Posted by Shirley Brady on April 26, 2011 06:15 PM
Amazon misses Q1 earnings estimate.
American Apparel gets $15M investment.
Apple's white iPhone 4 hits Best Buy on Wednesday.
Arizona Sun Devils ditch logo in rebranding.
AT&T CTO John Donovan talks up its cloud services.
CBS News anchor Katie Couric confirms to People she's stepping down.Continue reading...
Posted by Abe Sauer on February 7, 2011 06:00 PM
A modern update of 1992's Single White Female, psychological thriller The Roommate emerged as the cinematic victor of Super Bowl weekend. The film, #1 in North America with $15.6 million at the North American box office, is packed with brands — but very few stand out.
But this being a Sony Pictures production, we did not want of Sony products. And in the end, the most interesting plot twist of The Roommate is the ironic anti-Facebook Facebook-like site created for the film.Continue reading...
Posted by Abe Sauer on June 22, 2010 12:00 PM
Is Facebook vulnerable? If a recent patent is any evidence, Amazon appears to think so. Amazon's new U.S. patent for a social network defines it as a "networked computer system [that] provides various services for assisting users in locating, and establishing contact relationships with, other users."
Sound familiar? In fact, the Amazon patent covers the functionality of every social network from Friendster to Divorce360. But with Amazon's resources, could the brand be a real threat to Facebook?
It says something about Amazon's brand strength and business potential that before it even launches a social network, pundits (like us!) are willing to seriously consider what threat it might pose to the almighty ruler of social media.Continue reading...
Posted by Ben Berkon on February 12, 2010 03:55 PM
There is no doubt that Google’s new “Buzz” is their best impression of Facebook and Twitter, but will it actually become the new Facebook and Twitter? Google certainly hopes so, but it may prove more difficult than Google thinks.
Even though other former social networking giants like Friendster and even MySpace have fallen by the wayside, there is no reason to believe that Facebook and Twitter will join their former competitors in the social networking underworld just because Google has joined the fray.
Remember, Facebook has a growing base of more than 400 million users, and Twitter reportedly had their most successful month in January, boasting 1.2 billion Tweets. Do those numbers suggest users will whimsically depart? It doesn’t seem likely – even in light of Google’s impressive reach and considerable power.Continue reading...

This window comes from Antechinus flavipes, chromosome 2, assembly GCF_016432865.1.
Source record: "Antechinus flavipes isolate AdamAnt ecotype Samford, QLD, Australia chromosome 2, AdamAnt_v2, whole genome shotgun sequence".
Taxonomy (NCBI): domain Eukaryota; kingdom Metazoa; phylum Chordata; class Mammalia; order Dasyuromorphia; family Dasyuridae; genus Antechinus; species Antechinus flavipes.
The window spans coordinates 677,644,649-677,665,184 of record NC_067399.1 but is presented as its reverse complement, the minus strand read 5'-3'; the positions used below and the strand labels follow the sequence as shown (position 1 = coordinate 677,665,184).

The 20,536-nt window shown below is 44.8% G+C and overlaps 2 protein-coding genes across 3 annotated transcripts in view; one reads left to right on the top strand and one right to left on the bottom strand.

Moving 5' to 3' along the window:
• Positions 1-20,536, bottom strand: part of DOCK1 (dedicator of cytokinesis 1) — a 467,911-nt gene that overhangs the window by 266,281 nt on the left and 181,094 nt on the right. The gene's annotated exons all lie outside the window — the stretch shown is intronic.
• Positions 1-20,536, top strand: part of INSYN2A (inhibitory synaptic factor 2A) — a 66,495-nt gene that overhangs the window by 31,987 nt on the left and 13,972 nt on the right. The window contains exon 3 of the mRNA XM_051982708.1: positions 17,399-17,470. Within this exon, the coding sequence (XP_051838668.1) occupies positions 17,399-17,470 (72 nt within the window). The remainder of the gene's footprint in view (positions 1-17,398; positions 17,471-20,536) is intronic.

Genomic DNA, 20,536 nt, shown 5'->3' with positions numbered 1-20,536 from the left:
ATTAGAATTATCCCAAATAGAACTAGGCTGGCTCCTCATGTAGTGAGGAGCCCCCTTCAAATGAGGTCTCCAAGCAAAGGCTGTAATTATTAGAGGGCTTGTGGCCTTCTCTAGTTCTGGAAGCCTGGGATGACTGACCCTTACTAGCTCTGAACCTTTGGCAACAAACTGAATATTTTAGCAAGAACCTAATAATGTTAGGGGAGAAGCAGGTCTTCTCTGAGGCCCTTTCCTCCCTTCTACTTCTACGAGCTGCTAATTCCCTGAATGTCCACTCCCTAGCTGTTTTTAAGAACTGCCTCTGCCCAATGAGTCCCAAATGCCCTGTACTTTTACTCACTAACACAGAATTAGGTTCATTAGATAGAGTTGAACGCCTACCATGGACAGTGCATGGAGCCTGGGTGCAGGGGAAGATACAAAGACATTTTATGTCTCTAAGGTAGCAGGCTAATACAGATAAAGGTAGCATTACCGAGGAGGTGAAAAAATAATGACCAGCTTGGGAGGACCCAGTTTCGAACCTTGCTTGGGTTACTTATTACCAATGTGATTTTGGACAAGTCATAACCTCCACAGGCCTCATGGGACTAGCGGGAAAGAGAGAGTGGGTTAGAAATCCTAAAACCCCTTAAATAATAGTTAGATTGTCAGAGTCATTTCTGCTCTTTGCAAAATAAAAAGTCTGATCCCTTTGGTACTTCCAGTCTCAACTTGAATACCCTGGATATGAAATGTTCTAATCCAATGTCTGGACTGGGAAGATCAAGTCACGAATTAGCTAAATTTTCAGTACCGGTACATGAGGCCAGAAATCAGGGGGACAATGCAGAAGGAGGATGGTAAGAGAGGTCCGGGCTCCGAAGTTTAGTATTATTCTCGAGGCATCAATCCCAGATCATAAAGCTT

Posted by Ben Berkon on January 26, 2010 12:16 PM
Checking or posting on Twitter has become a habit for more than twenty million people every month.
While the social networking site has enjoyed a tremendous level of success, its number of visitors hasn’t changed much since the month of June -- and hasn’t quite reached the impressive heights it achieved in August. It would almost be taboo to use the words “Twitter” and “peaked” in the same sentence -- but could it actually be true, and is it much of a surprise?Continue reading...
Posted by Abe Sauer on December 15, 2009 04:27 PM
After years of branding itself as the safest, most friendly social network, Facebook appears to have turned suicidal. Worst of all, in its race to undo all it has achieved, Facebook is taking down some other iconic brands in the process.
Facebook buried Myspace and Friendster and the other upstart social networks by maximizing user expectations. Facebook was your group of friends and you were in control of the network. Not anymore. In a now ironic letter, Facebook's CEO informed users of changes to the brand's privacy structure, supposedly implemented so users could have "even more control of their information."
These measures, however, immediately erased most of the privacy protections Facebook had in place, more or less exposing every Facebook user's information -- including photos, friends, and fan pages -- to anyone on the Web, including employers. Users can protect themselves by setting their accounts to fully private; but this fix needs to be done manually and is hardly, in the CEO's words, "simpler."Continue reading...
close of business
Posted by Stephanie Startz on December 7, 2009 07:10 PM
Yahoo! names their price for your privacy. $10! [Gawker]
Will Amazon open a physical store in London? [Econsultancy]
The new Friendster gets a new visual identity! [Brand New]
Google announces real time search. [paidContent]
Posted by Abe Sauer on November 11, 2009 05:05 PM
What a difference a decade makes. Just ten years ago, brands were given huge headaches by cyber-squatters: users who had beat them to registering their brand-name Internet URLs and were misrepresenting the brand.
No such problems today. Now, brands are given huge headaches by cyber-squatters, users who had beat them to registering their brand-name Twitter accounts and are misrepresenting the brand. Continue reading...